13 September 2012
Sometimes, it is good that things percolate and brew. There’s a flavor transition, a texture change, a metamorphosis—so that one scarcely recognizes the thing finished from the thing began.
And people morph in progress; if we are not changed by the journey, we are not likely moving, not living at all. People must change. It is the nature we were given. Even when change is imperceptible externally, or torrential internally, or catastrophic contextually; it simply is our state of being: becoming.
Childhood’s emblems pass thick and dense with threads of imagination, all the worlds created from thin air, the first whispers of wishes for life, a prelude to the symphony. Perhaps the first pinings of “artistic temperament”, or just the utterly basic nature of man: to long, to hunger, to ache with happy angst for our true destiny, our ultimate relationship.
But dreams disappoint, especially when the dreamer is ignorant and scared—pseudo-safety constructed from gossamer whims. These disintegrate, swept away in reality’s cold winds, sometimes to liberation, sometimes to despair. And love of dreams wanes as actual strength to forge in reality what the heart sees in clarity fails, because the heart is humiliatingly weak, and the soul crushingly frail.
And yet, in all the smashing and sifting and blowing away, an indomitable, severe and sweet mercy pervades, because, after all, we are created ones, and we have a Maker Who cares for our souls. And perhaps the winds blow to teach us that we are not our own, that we cannot possess control.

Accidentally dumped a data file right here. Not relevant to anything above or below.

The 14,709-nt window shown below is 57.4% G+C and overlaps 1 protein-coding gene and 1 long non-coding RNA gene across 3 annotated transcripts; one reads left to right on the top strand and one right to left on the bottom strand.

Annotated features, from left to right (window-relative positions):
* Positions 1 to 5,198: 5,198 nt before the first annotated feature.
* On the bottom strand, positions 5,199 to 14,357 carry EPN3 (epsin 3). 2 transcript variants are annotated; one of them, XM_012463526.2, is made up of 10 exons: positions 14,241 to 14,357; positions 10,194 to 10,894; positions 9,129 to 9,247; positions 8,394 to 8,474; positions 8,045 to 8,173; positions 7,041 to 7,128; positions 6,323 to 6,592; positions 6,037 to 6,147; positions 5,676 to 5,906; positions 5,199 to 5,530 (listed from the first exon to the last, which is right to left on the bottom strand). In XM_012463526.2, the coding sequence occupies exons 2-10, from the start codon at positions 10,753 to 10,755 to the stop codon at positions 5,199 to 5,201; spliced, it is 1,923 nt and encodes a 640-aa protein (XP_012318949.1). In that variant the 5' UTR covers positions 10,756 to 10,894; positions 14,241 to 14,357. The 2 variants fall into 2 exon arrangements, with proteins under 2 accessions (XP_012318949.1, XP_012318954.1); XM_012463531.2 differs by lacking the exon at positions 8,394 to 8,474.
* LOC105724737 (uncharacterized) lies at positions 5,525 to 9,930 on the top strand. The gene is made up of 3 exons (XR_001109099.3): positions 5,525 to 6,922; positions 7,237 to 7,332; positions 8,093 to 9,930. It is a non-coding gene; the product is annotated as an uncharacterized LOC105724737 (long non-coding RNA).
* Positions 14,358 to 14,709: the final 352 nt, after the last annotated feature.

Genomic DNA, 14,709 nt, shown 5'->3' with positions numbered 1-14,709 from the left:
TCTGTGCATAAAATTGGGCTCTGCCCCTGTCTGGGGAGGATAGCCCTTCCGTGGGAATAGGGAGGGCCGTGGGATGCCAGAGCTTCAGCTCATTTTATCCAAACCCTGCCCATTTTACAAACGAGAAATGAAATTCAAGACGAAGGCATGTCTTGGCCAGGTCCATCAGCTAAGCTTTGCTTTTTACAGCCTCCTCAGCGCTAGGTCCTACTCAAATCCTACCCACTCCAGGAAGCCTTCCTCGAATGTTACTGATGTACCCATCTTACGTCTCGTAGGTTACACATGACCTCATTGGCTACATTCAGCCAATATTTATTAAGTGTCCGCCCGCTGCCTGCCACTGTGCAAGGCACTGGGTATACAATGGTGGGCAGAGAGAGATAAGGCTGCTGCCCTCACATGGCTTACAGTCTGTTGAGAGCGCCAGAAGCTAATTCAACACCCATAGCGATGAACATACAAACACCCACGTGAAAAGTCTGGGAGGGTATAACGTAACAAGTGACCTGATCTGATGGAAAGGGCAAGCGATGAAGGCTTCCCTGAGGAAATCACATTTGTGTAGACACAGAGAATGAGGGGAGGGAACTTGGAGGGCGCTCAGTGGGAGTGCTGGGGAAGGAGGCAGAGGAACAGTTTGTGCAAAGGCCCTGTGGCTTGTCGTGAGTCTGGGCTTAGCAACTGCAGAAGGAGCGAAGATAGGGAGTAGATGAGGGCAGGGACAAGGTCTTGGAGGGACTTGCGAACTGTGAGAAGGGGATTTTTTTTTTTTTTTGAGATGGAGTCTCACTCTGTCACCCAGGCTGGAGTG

Maybe the frost is really our friend, warning us to seek the protection we need from the winter storm.
Could it be that the darkness and cloud come as kindreds, beckoning us into the light and warmth of our Maker’s embrace?
What would happen if we welcomed the winds instead of resisting them? If we listened to the whispers and shouts instead of covering our ears? If we accepted the season of confusion, darkness, and quiet? What might we learn of ourselves? What might we come to know of the One Who made us? And what might change in how we look at the pilgrims walking near us?
“It is a serious thing to live in a society of possible gods and goddesses, to remember that the dullest most uninteresting person you talk to may one day be a creature which, if you say it now, you would be strongly tempted to worship, or else a horror and a corruption such as you now meet, if at all, only in a nightmare.
All day long we are, in some degree helping each other to one or the other of these destinations.
You have never talked to a mere mortal.
Nations, cultures, arts, civilizations - These are mortal, and their life is to ours as the life of a gnat. But it is immortals whom we joke with, work with, marry, snub, and exploit - immortal horrors or everlasting splendors.” C.S. Lewis